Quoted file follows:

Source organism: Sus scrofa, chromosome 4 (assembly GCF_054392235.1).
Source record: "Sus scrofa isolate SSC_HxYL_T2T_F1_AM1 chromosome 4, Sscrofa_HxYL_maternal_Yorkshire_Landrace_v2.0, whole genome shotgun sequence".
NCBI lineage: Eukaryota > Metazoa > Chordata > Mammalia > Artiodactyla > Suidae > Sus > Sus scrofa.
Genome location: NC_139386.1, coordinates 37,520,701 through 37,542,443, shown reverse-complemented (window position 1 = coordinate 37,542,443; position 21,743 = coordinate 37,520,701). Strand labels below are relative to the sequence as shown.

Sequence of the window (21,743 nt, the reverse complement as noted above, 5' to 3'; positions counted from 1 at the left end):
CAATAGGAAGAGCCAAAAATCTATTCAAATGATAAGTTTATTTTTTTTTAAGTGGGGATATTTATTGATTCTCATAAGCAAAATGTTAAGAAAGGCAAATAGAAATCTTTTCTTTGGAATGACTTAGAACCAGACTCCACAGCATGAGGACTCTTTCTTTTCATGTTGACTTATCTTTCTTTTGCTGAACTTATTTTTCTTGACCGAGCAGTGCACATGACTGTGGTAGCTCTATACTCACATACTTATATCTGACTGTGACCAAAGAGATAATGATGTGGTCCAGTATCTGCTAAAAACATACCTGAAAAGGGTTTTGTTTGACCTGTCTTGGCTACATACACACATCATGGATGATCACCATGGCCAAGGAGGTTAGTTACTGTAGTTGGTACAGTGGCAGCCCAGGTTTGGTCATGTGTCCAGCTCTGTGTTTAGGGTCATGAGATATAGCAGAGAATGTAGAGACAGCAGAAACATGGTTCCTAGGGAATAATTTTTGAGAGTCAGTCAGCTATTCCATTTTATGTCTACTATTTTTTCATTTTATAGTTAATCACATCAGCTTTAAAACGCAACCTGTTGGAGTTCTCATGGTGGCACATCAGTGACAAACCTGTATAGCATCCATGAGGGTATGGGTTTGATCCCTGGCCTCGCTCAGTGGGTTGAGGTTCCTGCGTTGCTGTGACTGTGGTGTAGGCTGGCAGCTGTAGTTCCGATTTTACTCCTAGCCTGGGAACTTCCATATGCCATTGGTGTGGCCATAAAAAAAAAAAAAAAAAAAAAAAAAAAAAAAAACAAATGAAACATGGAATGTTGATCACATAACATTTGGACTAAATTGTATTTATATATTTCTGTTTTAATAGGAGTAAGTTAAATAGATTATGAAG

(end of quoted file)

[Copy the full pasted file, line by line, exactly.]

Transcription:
Source organism: Sus scrofa, chromosome 4 (assembly GCF_054392235.1).
Source record: "Sus scrofa isolate SSC_HxYL_T2T_F1_AM1 chromosome 4, Sscrofa_HxYL_maternal_Yorkshire_Landrace_v2.0, whole genome shotgun sequence".
NCBI lineage: Eukaryota > Metazoa > Chordata > Mammalia > Artiodactyla > Suidae > Sus > Sus scrofa.
Genome location: NC_139386.1, coordinates 37,520,701 through 37,542,443, shown reverse-complemented (window position 1 = coordinate 37,542,443; position 21,743 = coordinate 37,520,701). Strand labels below are relative to the sequence as shown.

Sequence of the window (21,743 nt, the reverse complement as noted above, 5' to 3'; positions counted from 1 at the left end):
CAATAGGAAGAGCCAAAAATCTATTCAAATGATAAGTTTATTTTTTTTTAAGTGGGGATATTTATTGATTCTCATAAGCAAAATGTTAAGAAAGGCAAATAGAAATCTTTTCTTTGGAATGACTTAGAACCAGACTCCACAGCATGAGGACTCTTTCTTTTCATGTTGACTTATCTTTCTTTTGCTGAACTTATTTTTCTTGACCGAGCAGTGCACATGACTGTGGTAGCTCTATACTCACATACTTATATCTGACTGTGACCAAAGAGATAATGATGTGGTCCAGTATCTGCTAAAAACATACCTGAAAAGGGTTTTGTTTGACCTGTCTTGGCTACATACACACATCATGGATGATCACCATGGCCAAGGAGGTTAGTTACTGTAGTTGGTACAGTGGCAGCCCAGGTTTGGTCATGTGTCCAGCTCTGTGTTTAGGGTCATGAGATATAGCAGAGAATGTAGAGACAGCAGAAACATGGTTCCTAGGGAATAATTTTTGAGAGTCAGTCAGCTATTCCATTTTATGTCTACTATTTTTTCATTTTATAGTTAATCACATCAGCTTTAAAACGCAACCTGTTGGAGTTCTCATGGTGGCACATCAGTGACAAACCTGTATAGCATCCATGAGGGTATGGGTTTGATCCCTGGCCTCGCTCAGTGGGTTGAGGTTCCTGCGTTGCTGTGACTGTGGTGTAGGCTGGCAGCTGTAGTTCCGATTTTACTCCTAGCCTGGGAACTTCCATATGCCATTGGTGTGGCCATAAAAAAAAAAAAAAAAAAAAAAAAAAAAAAAAACAAATGAAACATGGAATGTTGATCACATAACATTTGGACTAAATTGTATTTATATATTTCTGTTTTAATAGGAGTAAGTTAAATAGATTATGAAG